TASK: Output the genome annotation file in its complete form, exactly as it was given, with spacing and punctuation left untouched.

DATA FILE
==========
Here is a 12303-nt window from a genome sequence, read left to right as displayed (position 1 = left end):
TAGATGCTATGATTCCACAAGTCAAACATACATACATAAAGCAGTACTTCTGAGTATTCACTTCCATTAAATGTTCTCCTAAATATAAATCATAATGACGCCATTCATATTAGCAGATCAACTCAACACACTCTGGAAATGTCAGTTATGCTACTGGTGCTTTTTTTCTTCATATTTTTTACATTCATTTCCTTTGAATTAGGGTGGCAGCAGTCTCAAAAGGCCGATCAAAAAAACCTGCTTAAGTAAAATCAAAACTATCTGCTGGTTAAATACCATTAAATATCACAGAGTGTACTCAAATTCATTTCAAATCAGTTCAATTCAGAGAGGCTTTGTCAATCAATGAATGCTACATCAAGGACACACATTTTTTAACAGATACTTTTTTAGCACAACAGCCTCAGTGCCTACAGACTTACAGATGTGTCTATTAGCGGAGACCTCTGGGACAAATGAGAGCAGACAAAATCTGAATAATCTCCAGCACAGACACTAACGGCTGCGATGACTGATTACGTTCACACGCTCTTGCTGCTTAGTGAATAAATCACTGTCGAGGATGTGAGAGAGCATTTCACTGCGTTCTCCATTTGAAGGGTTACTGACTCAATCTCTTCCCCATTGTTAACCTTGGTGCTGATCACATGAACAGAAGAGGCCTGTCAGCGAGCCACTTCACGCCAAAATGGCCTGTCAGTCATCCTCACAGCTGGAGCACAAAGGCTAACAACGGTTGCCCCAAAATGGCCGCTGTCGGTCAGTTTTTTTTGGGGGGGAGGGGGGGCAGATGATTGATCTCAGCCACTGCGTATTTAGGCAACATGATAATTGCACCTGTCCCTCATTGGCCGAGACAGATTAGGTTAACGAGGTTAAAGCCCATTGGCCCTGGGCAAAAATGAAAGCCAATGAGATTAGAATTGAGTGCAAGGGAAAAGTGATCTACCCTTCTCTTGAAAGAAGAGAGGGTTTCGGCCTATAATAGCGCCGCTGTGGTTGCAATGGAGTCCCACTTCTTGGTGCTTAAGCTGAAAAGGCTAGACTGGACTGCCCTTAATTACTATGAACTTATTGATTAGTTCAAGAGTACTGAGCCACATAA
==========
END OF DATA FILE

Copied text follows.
Here is a 12303-nt window from a genome sequence, read left to right as displayed (position 1 = left end):
TAGATGCTATGATTCCACAAGTCAAACATACATACATAAAGCAGTACTTCTGAGTATTCACTTCCATTAAATGTTCTCCTAAATATAAATCATAATGACGCCATTCATATTAGCAGATCAACTCAACACACTCTGGAAATGTCAGTTATGCTACTGGTGCTTTTTTTCTTCATATTTTTTACATTCATTTCCTTTGAATTAGGGTGGCAGCAGTCTCAAAAGGCCGATCAAAAAAACCTGCTTAAGTAAAATCAAAACTATCTGCTGGTTAAATACCATTAAATATCACAGAGTGTACTCAAATTCATTTCAAATCAGTTCAATTCAGAGAGGCTTTGTCAATCAATGAATGCTACATCAAGGACACACATTTTTTAACAGATACTTTTTTAGCACAACAGCCTCAGTGCCTACAGACTTACAGATGTGTCTATTAGCGGAGACCTCTGGGACAAATGAGAGCAGACAAAATCTGAATAATCTCCAGCACAGACACTAACGGCTGCGATGACTGATTACGTTCACACGCTCTTGCTGCTTAGTGAATAAATCACTGTCGAGGATGTGAGAGAGCATTTCACTGCGTTCTCCATTTGAAGGGTTACTGACTCAATCTCTTCCCCATTGTTAACCTTGGTGCTGATCACATGAACAGAAGAGGCCTGTCAGCGAGCCACTTCACGCCAAAATGGCCTGTCAGTCATCCTCACAGCTGGAGCACAAAGGCTAACAACGGTTGCCCCAAAATGGCCGCTGTCGGTCAGTTTTTTTTGGGGGGGAGGGGGGGCAGATGATTGATCTCAGCCACTGCGTATTTAGGCAACATGATAATTGCACCTGTCCCTCATTGGCCGAGACAGATTAGGTTAACGAGGTTAAAGCCCATTGGCCCTGGGCAAAAATGAAAGCCAATGAGATTAGAATTGAGTGCAAGGGAAAAGTGATCTACCCTTCTCTTGAAAGAAGAGAGGGTTTCGGCCTATAATAGCGCCGCTGTGGTTGCAATGGAGTCCCACTTCTTGGTGCTTAAGCTGAAAAGGCTAGACTGGACTGCCCTTAATTACTATGAACTTATTGATTAGTTCAAGAGTACTGAGCCACATAA